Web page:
20 Feb 2012:
NASA Photo Shows Shrinking
Lake In The Southern Sahara Desert
A new photo taken by astronauts aboard the International Space Station
shows the extent to which Lake Fitri, a terminal lake in the southern Sahara Desert in Chad, has diminished due to dry conditions.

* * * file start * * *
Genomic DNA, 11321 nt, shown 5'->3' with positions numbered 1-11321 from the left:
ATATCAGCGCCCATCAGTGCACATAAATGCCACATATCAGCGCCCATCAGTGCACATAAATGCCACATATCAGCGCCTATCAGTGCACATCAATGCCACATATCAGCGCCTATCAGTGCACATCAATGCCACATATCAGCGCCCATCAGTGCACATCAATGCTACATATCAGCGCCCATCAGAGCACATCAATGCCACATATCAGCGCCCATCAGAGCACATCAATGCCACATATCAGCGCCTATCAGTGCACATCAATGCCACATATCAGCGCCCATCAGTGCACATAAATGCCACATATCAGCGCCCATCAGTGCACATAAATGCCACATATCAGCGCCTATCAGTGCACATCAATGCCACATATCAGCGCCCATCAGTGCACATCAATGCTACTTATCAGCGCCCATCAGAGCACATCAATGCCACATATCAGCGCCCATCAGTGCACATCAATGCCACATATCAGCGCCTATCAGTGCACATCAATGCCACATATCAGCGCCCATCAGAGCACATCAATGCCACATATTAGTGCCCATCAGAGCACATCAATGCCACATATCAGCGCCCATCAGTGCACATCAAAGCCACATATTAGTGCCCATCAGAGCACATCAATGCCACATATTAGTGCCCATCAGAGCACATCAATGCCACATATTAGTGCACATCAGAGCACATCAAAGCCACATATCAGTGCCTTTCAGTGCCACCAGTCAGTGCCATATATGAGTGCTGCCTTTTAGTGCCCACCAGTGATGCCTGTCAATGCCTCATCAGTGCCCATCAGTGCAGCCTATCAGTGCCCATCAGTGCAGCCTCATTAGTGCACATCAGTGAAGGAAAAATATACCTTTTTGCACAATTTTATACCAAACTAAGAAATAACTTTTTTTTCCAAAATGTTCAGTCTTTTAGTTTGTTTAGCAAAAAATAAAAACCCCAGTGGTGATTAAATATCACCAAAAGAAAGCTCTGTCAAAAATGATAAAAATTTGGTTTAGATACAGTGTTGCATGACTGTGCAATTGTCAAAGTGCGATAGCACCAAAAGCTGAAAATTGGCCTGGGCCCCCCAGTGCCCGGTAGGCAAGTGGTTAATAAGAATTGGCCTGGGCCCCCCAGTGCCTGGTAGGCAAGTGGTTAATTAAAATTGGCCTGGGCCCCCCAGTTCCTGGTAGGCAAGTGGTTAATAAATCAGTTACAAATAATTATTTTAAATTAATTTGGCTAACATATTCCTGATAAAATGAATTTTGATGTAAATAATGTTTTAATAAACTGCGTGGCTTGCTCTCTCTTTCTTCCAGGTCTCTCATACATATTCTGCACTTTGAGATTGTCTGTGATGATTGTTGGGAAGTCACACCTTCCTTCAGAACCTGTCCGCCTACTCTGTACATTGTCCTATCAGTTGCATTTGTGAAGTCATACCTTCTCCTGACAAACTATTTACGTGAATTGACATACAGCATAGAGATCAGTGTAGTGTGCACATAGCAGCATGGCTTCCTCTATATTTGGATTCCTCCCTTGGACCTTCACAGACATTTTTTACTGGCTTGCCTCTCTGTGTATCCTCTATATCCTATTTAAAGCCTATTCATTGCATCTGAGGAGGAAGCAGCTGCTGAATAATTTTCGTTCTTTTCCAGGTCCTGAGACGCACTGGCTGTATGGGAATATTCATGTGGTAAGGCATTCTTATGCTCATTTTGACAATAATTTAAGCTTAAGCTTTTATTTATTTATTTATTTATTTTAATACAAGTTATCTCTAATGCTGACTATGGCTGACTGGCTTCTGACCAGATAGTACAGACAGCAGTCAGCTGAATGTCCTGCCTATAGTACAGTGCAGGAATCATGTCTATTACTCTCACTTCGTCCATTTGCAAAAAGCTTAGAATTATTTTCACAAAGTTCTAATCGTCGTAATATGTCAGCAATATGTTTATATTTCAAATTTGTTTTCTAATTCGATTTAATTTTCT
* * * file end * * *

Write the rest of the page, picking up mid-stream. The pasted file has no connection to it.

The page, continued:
In the photo, which was taken in January, the muddy yellow-brown water is visible at the center of the basin, surrounded by a network of exposed mud, wetlands, and sand dunes. At the northern edge of the lake (which, in this rotated image, is located in the lower left), a ring of dark brown muds and burnt vegetation illustrates the exposed lake floor. The dry borders show that the lake was many times larger in years past, with the wind-shaped curves of ancient beaches now located several kilometers from the current shoreline. According to NASA, the lake, which formed as a terminus for rivers that never accumulated enough rainfall to reach the sea, is sensitive to the shifting equilibrium between inflow from rivers like the Wadi Batha (visible at the top of the image) and evaporation. The numerous beach ridges show the different levels the lake has reached in response to the shifting climate system.
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